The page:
This Time Of Year . . .

. . . one of the first things I do each morning is open my tiny bathroom window and look out at my little vegetable garden. On cold rainy days in May, like today, it is the best way to watch my garden grow.

Gardening is in my blood. I’ve done it most of my life. I think I caught the bug from my father who used to tell me, “Gardening is cheaper than going to a psychiatrist, and it’s a lot more fun.”

My first real memory of working the soil and planting things came the summer I turned 7 years old. That year we moved into a house with a large yard, and I remember Dad turning the soil with a spade getting the soil ready to plant. Then later I went with him to the local hardware store that had a large oak cabinet with many small drawers. Each drawer was filled with seeds, and as Dad selected what he wanted to plant, the store owner would remove a small quantity with a tiny scoop, carefully weigh the precious seeds, put them in an envelope and mark the outside to identify the content.

Beginning in early spring Mom and Dad worked the soil with hoes and rakes on weekends and in evenings when they were home from work. After making shallow furrows they sowed the seeds, marked the rows with sticks, and carefully covered the seeds with soil. It was then that I learned different varieties of vegetables were planted at different times. First lettuce and radishes, then peas, and later beans and corn. Not everything started from seeds. Tiny onions were put in the ground to turn into big onions. Old wrinkly potatoes were carefully cut into pieces making sure each one included one or two “eyes.” Those were planted to make more potatoes.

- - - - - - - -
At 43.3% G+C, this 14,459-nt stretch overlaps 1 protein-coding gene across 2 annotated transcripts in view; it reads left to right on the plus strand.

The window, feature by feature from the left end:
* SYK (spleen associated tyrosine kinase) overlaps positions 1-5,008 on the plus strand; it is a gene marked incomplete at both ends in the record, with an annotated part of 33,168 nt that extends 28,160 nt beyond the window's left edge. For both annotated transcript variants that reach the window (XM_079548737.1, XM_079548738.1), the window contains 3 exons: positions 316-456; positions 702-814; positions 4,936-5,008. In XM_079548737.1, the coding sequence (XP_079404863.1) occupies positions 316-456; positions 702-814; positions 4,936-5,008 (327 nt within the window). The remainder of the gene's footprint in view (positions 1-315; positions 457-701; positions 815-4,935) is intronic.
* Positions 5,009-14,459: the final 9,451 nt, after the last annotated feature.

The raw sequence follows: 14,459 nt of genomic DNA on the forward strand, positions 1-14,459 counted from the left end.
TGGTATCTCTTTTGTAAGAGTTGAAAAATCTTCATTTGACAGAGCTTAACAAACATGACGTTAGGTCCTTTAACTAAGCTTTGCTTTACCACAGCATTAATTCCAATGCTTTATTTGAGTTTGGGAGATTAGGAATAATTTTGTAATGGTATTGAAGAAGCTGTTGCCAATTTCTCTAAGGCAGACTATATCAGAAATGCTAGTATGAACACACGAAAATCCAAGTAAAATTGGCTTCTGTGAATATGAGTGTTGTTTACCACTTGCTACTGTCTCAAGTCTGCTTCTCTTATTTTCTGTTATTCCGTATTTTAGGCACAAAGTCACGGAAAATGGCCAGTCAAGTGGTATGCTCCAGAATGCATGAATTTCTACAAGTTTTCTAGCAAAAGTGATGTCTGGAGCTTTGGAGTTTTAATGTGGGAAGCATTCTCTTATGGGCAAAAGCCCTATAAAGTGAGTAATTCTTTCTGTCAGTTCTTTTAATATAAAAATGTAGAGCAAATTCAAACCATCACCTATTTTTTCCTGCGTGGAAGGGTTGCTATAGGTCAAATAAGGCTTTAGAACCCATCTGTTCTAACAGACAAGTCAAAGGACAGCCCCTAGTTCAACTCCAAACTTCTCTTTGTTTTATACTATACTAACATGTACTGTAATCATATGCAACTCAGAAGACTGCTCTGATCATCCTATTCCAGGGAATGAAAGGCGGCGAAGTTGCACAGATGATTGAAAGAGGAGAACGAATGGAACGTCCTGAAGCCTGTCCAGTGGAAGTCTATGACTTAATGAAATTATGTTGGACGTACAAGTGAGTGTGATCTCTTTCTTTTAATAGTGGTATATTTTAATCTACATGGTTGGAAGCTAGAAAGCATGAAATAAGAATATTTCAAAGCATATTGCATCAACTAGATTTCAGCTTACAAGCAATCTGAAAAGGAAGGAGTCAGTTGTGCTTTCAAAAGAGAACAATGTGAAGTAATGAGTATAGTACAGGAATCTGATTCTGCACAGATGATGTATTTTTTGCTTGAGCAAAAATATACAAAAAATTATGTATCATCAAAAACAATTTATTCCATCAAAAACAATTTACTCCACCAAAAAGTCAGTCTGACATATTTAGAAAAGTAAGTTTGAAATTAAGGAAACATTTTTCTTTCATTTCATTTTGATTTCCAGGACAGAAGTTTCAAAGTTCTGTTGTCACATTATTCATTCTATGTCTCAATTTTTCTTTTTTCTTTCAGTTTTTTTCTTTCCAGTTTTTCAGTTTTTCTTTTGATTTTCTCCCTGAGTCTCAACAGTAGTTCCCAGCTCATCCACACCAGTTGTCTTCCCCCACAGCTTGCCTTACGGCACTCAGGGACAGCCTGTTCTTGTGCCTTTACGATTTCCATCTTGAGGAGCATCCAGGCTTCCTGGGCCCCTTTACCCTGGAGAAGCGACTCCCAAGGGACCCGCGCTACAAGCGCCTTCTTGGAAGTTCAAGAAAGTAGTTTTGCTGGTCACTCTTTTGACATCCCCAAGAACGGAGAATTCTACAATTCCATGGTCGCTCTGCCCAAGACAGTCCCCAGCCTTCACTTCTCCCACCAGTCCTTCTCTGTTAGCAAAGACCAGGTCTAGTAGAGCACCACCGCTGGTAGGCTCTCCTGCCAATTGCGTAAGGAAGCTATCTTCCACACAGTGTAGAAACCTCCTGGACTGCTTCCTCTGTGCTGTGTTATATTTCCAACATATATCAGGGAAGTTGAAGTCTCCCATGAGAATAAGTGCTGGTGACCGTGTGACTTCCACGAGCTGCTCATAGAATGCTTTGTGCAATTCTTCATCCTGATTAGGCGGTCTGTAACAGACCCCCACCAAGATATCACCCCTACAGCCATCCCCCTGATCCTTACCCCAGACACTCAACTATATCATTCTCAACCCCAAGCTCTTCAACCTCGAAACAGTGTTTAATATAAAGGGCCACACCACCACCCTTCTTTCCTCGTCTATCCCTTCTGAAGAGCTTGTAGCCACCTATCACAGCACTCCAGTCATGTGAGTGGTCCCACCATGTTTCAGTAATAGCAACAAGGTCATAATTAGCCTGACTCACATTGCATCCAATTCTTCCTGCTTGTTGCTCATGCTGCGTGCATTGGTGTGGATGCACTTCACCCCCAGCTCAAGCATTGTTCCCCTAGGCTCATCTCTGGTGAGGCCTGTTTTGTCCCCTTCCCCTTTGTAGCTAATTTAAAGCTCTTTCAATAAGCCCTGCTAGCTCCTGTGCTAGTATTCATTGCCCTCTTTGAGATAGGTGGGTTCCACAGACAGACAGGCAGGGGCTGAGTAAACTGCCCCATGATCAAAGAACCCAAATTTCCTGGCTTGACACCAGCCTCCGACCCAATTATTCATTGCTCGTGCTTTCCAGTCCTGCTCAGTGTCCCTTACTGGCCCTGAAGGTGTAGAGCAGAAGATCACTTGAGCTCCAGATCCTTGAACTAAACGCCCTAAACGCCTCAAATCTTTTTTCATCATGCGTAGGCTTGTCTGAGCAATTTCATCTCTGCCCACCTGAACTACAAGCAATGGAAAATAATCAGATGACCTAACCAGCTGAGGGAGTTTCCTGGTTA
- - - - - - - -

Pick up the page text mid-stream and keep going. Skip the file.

When the weather became a little warmer I remember going to the local nursery with Mom and Dad where the people who lived in a big farm house next to a green house helped them select plants that would be placed in the garden to grow and bear tomatoes and peppers.

That first year I was given a small section of the garden to plant and take care of myself. As I recall my little plot was not particularly productive because while I found planting fun, pulling weeds and giving my little plants the care needed to grow strong and produce was not nearly so enjoyable.

Mom and Dad had much greater success, and I remember the pleasure of eating fresh vegetables all summer long and having more left over that Mom canned and pickled and stored to continue providing delicious sustenance all winter long until once again spring came and the cycle started anew.

MyLittle Buddy Jordan . . .

. . . came over about a month ago and helped me plant tomatoes and jalapenos in my garden.

My Small Garden . . .

. . .  is only about 5′ x 6′ but in this space I grow an abundance of tomatoes, green peppers, jalepenos, onions, lettuce, radishes, okra, green beans, cilantro and chives.

Text and images all Copyright 2010 Dave Michael.  No portion of  this article may be reproduced in any form without written permission of the author.

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